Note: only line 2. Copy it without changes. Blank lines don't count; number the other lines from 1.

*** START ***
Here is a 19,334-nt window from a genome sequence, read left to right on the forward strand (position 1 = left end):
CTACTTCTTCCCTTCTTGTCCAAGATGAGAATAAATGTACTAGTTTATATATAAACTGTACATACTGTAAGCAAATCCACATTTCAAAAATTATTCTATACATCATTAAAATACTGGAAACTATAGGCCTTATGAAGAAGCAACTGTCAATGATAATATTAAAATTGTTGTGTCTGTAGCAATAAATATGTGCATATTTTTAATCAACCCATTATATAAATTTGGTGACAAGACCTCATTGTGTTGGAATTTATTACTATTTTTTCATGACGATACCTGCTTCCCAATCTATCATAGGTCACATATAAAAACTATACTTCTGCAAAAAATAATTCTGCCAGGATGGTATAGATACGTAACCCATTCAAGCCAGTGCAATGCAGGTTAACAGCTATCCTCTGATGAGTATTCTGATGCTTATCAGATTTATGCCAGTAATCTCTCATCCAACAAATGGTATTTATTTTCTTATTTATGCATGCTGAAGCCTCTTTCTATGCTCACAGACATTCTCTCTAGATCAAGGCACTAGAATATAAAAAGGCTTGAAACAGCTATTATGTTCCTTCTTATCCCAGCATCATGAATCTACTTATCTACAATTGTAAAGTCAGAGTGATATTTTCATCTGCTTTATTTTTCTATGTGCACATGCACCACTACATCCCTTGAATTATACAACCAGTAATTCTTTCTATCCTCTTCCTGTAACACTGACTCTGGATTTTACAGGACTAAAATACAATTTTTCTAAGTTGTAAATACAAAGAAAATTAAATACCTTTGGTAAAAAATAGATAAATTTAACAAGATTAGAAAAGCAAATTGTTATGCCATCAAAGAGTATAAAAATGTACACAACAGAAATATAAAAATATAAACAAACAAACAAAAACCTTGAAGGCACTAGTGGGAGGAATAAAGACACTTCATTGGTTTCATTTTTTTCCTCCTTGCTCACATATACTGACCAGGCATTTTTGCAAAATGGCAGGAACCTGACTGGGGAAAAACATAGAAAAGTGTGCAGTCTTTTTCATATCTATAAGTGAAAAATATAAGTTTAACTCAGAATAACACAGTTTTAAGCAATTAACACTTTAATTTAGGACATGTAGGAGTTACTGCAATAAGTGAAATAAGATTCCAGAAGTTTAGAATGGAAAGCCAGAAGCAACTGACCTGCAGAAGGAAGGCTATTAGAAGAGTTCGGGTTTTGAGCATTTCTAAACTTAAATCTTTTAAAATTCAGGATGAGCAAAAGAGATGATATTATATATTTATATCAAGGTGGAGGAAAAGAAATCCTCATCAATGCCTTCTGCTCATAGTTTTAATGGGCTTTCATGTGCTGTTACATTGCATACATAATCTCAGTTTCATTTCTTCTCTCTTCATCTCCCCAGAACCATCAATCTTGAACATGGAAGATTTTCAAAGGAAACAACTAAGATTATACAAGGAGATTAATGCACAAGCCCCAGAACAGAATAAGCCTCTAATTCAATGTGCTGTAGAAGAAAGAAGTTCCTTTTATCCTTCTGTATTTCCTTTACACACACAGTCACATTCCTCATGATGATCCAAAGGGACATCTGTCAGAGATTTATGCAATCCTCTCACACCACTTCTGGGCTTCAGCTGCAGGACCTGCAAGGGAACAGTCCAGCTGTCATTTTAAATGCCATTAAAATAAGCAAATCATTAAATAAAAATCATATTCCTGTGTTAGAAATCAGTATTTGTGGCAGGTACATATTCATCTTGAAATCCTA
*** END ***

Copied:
CTACTTCTTCCCTTCTTGTCCAAGATGAGAATAAATGTACTAGTTTATATATAAACTGTACATACTGTAAGCAAATCCACATTTCAAAAATTATTCTATACATCATTAAAATACTGGAAACTATAGGCCTTATGAAGAAGCAACTGTCAATGATAATATTAAAATTGTTGTGTCTGTAGCAATAAATATGTGCATATTTTTAATCAACCCATTATATAAATTTGGTGACAAGACCTCATTGTGTTGGAATTTATTACTATTTTTTCATGACGATACCTGCTTCCCAATCTATCATAGGTCACATATAAAAACTATACTTCTGCAAAAAATAATTCTGCCAGGATGGTATAGATACGTAACCCATTCAAGCCAGTGCAATGCAGGTTAACAGCTATCCTCTGATGAGTATTCTGATGCTTATCAGATTTATGCCAGTAATCTCTCATCCAACAAATGGTATTTATTTTCTTATTTATGCATGCTGAAGCCTCTTTCTATGCTCACAGACATTCTCTCTAGATCAAGGCACTAGAATATAAAAAGGCTTGAAACAGCTATTATGTTCCTTCTTATCCCAGCATCATGAATCTACTTATCTACAATTGTAAAGTCAGAGTGATATTTTCATCTGCTTTATTTTTCTATGTGCACATGCACCACTACATCCCTTGAATTATACAACCAGTAATTCTTTCTATCCTCTTCCTGTAACACTGACTCTGGATTTTACAGGACTAAAATACAATTTTTCTAAGTTGTAAATACAAAGAAAATTAAATACCTTTGGTAAAAAATAGATAAATTTAACAAGATTAGAAAAGCAAATTGTTATGCCATCAAAGAGTATAAAAATGTACACAACAGAAATATAAAAATATAAACAAACAAACAAAAACCTTGAAGGCACTAGTGGGAGGAATAAAGACACTTCATTGGTTTCATTTTTTTCCTCCTTGCTCACATATACTGACCAGGCATTTTTGCAAAATGGCAGGAACCTGACTGGGGAAAAACATAGAAAAGTGTGCAGTCTTTTTCATATCTATAAGTGAAAAATATAAGTTTAACTCAGAATAACACAGTTTTAAGCAATTAACACTTTAATTTAGGACATGTAGGAGTTACTGCAATAAGTGAAATAAGATTCCAGAAGTTTAGAATGGAAAGCCAGAAGCAACTGACCTGCAGAAGGAAGGCTATTAGAAGAGTTCGGGTTTTGAGCATTTCTAAACTTAAATCTTTTAAAATTCAGGATGAGCAAAAGAGATGATATTATATATTTATATCAAGGTGGAGGAAAAGAAATCCTCATCAATGCCTTCTGCTCATAGTTTTAATGGGCTTTCATGTGCTGTTACATTGCATACATAATCTCAGTTTCATTTCTTCTCTCTTCATCTCCCCAGAACCATCAATCTTGAACATGGAAGATTTTCAAAGGAAACAACTAAGATTATACAAGGAGATTAATGCACAAGCCCCAGAACAGAATAAGCCTCTAATTCAATGTGCTGTAGAAGAAAGAAGTTCCTTTTATCCTTCTGTATTTCCTTTACACACACAGTCACATTCCTCATGATGATCCAAAGGGACATCTGTCAGAGATTTATGCAATCCTCTCACACCACTTCTGGGCTTCAGCTGCAGGACCTGCAAGGGAACAGTCCAGCTGTCATTTTAAATGCCATTAAAATAAGCAAATCATTAAATAAAAATCATATTCCTGTGTTAGAAATCAGTATTTGTGGCAGGTACATATTCATCTTGAAATCCTA